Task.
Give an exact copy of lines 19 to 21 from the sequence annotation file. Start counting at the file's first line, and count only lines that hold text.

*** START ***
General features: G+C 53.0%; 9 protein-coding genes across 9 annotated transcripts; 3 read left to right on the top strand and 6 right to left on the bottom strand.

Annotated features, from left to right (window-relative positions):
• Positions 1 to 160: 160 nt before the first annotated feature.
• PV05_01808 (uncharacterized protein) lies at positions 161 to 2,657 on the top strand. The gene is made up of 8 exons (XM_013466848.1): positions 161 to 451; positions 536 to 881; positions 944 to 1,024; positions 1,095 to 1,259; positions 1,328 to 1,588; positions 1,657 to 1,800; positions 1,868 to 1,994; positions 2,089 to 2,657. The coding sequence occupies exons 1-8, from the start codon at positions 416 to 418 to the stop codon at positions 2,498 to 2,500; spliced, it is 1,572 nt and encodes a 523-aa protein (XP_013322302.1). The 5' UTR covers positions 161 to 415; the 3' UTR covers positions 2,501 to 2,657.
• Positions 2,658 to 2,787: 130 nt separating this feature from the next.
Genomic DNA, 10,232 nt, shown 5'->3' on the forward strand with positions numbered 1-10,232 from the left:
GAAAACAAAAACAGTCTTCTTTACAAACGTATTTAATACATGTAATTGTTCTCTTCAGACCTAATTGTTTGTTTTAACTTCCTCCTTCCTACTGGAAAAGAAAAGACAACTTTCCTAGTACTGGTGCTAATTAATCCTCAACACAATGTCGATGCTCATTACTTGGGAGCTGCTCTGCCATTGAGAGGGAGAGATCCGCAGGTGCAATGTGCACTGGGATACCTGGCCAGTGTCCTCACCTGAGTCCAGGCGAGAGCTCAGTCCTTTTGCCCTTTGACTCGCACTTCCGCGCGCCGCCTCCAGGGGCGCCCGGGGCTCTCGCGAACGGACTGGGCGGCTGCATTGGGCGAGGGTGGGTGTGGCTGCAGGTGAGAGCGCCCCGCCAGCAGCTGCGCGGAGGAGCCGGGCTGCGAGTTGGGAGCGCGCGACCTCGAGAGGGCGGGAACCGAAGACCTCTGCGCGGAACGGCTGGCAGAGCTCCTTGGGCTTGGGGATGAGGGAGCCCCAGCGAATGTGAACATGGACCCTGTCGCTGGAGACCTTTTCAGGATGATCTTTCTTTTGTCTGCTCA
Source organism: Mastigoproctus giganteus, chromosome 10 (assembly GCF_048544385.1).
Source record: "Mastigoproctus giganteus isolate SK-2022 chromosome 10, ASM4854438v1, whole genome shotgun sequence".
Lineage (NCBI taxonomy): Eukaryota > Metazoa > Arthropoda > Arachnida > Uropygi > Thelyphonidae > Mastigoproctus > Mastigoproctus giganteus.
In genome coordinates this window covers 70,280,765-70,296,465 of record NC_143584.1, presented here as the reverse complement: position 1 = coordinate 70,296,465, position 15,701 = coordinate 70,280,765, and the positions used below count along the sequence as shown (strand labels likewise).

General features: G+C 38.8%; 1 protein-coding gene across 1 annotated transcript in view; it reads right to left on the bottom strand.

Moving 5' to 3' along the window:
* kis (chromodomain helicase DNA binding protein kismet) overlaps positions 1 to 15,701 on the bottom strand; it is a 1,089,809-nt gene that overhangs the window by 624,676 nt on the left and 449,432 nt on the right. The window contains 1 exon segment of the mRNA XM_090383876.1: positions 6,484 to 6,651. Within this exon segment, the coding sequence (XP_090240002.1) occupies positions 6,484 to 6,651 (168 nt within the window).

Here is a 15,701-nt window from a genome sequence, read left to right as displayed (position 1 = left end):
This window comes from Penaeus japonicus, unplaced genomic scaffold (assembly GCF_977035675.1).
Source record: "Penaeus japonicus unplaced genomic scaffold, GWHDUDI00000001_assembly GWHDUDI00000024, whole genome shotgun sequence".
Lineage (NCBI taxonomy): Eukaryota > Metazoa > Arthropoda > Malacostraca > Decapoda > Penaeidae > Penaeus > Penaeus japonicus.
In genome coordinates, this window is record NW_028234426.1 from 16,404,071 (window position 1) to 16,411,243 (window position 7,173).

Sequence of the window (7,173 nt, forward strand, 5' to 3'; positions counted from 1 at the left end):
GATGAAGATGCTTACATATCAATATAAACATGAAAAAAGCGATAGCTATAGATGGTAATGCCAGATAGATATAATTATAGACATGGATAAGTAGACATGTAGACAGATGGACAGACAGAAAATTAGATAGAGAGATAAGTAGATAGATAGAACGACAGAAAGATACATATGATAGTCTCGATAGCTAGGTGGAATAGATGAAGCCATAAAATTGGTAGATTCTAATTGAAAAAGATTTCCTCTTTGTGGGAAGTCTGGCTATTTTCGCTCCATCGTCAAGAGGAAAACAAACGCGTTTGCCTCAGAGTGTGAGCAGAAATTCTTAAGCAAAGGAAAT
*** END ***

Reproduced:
In genome coordinates, this window is record NW_028234426.1 from 16,404,071 (window position 1) to 16,411,243 (window position 7,173).

Sequence of the window (7,173 nt, forward strand, 5' to 3'; positions counted from 1 at the left end):
GATGAAGATGCTTACATATCAATATAAACATGAAAAAAGCGATAGCTATAGATGGTAATGCCAGATAGATATAATTATAGACATGGATAAGTAGACATGTAGACAGATGGACAGACAGAAAATTAGATAGAGAGATAAGTAGATAGATAGAACGACAGAAAGATACATATGATAGTCTCGATAGCTAGGTGGAATAGATGAAGCCATAAAATTGGTAGATTCTAATTGAAAAAGATTTCCTCTTTGTGGGAAGTCTGGCTATTTTCGCTCCATCGTCAAGAGGAAAACAAACGCGTTTGCCTCAGAGTGTGAGCAGAAATTCTTAAGCAAAGGAAAT